As the Syrian uprising enters its second year, it has severely damaged the Assad regime
As the Syrian uprising marks its first anniversary, a tally of the past 12 months is in order, said Ghassan Sharbel, the editor of the pan-Arab newspaper Al Hayat.
"The Syrian crisis is as deep as it is complicated," he said. "On one hand, it is part of the Arab Spring; protests against one party's monopoly of power. On the other hand, it is a battle for Syria's position in the region."
The ever-expanding crisis has brought severe and maybe irreparable damage upon the Syrian regime. Before the spark, Syria was a major regional player that enjoyed sturdy internal stability and could wield power outside its own borders. Today, however, Syria has become a field for a bitter internal conflict. Its seat at the Arab League is vacant, its once awe-inspiring apparatus abased and its ability to regain the precious stability highly unlikely.
"The regime missed out on a valuable opportunity in the first two weeks that followed the Deraa flare. Had it chosen to let go of Article 8 [of the constitution] and immediately form a national unity government headed by an acceptable figure from outside the ruling party all the while bridling the security apparatus's vehemence, the protests would have stopped at demands to reform the regime rather than topple it," he opined.
If it weren't for the Russian lifeline, the Assad regime would have found itself drowning in isolation. But Russia's stems from careful strategic planning; what Moscow wants is to retain its position in the Middle East even if it meant burning bridges with the Arab-western camp. This doesn't necessarily mean that Moscow and Damascus's plans concur for the next phase.
Just as president Bashar Al Assad misinterpreted the massive changes that the Arab Spring brought about in a number of countries, he miscalculated the effects of the Sunni-Shiite tensions in the region.
Authorities succeeded in preventing another Benghazi situation in Syria and they were able to curb massive protests, but the exaggerated harshness of the clampdown lost them the media battle and the support of the public opinion all over the world.
Mr Al Assad did manage to ward off international intervention in Syria by persuading a number of powers that his removal would lead to bloody chaos in the heart of the Arab World and at the gates of Israel.
As for the opposition, it remains determined despite its inability to remove the tyrannical regime and despite the destruction. It proved its ability to lead a long and costly war of attrition against the regime, but it has yet to develop a consolidated vision that would reassure the international community as well as the Syrian interior.
The regime can't take back what it has done so far and the opposition can't possibly turn backwards after all the sacrifices.
No federation before state for Libya
The call earlier this month by some tribal leaders in Benghazi for the establishment of a federal system in Libya was an unwitting call for breaking the country into pieces, wrote Abdelhaq Azzouzi, a Moroccan academic, in yesterday's edition of the Abu Dhabi-based newspaper Al Ittihad.
Clashes erupted last week between Benghazi natives who want to restore a pre-independence system - when a region called Barqa used to be an autonomous territory - and the defenders of Libya's territorial unity.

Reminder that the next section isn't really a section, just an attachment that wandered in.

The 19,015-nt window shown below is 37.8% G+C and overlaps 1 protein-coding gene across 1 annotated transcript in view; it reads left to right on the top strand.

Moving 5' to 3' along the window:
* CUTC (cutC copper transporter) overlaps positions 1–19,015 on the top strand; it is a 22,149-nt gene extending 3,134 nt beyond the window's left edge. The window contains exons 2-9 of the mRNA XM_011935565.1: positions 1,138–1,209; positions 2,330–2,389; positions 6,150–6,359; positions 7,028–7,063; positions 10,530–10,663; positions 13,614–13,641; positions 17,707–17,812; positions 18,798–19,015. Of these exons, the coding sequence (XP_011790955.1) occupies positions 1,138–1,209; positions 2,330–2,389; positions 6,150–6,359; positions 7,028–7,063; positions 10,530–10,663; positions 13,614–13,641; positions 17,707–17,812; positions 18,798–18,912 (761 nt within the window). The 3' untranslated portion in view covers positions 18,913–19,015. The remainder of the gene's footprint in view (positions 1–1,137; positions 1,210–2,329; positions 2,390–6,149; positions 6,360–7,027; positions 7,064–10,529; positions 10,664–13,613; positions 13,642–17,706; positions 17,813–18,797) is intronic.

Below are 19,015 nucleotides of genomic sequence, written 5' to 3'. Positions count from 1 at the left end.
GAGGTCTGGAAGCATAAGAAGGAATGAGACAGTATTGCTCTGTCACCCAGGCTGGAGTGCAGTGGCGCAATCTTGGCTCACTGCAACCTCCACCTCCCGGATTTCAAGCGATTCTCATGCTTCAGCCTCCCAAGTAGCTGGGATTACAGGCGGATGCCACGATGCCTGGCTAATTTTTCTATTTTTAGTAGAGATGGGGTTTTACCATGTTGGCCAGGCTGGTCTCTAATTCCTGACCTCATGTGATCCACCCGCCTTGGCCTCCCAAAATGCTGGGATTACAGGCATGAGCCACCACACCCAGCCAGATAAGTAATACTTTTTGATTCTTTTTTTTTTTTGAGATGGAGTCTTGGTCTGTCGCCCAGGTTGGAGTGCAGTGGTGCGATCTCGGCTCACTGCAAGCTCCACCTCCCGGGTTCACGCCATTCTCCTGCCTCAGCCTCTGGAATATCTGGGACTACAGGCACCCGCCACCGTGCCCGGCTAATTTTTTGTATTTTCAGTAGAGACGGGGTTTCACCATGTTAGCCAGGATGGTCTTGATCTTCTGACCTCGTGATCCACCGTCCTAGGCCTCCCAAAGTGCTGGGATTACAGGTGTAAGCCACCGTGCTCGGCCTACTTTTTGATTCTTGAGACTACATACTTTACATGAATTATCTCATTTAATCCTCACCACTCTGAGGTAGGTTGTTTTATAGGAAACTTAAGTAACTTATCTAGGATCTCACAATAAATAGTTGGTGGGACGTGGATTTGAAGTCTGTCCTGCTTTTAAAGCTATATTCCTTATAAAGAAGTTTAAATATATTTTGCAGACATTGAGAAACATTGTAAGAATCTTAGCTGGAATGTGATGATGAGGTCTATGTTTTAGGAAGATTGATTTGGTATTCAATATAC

"Saying that Barqa has suffered from the brutal rule of Qaddafi for so long and that the way to give its people justice is by divorcing it from the central authority is an exercise in irrationality," the writer said.
Talk about a federation in Libya is too early. First, Barqa contains more than 60 per cent of Libya's oil reserves while it is home to only about 25 per cent of the country's population, the writer said, which is an unsustainable imbalance.
Second, you can't have a federation without having a state. Libya is still making baby steps on the road to reconstruction and its central government is still fragile and under pressure.
In the United States and Germany (federal systems) as in Spain (advanced regionalism), a strong central government is the unifying core from which semiautonomous territories get their sustainable strength.
Rich Saudi women can beat unemployment
Saudi women's wealth is worth $210 billion, according to a business report cited last month by the Saudi newspaper Okaz.
Writing in the opinion section of the same newspaper, columnist Abdullah Omar Khayyat wrote an article yesterday entitled "Unemployment and Frozen Wealth" where he argued that wealthy Saudi women must be encouraged to invest at home to curb unemployment in the kingdom.
"Large numbers of young [Saudi] men and women are lost because they can't find a job in the public or private sectors," he wrote. "The bizarre part is that a large segment among them are well educated - graduates from our own universities or universities abroad."
The report also showed that Saudi women in 2011 controlled about $18bn worth of liquidity deposited in Saudi-based banks, 33 per cent of brokerages and 40 per cent of family businesses.
Why, then, is a large share of this wealth just sitting in banks and not being invested to create jobs?
"Instead of looking for foreign investors," the writer proposed, "we must really start encouraging wealthy women to create businesses … to absorb those who are currently unemployed, and even those fresh graduates who will be coming on the market soon."
* Digest compiled by Translation Desk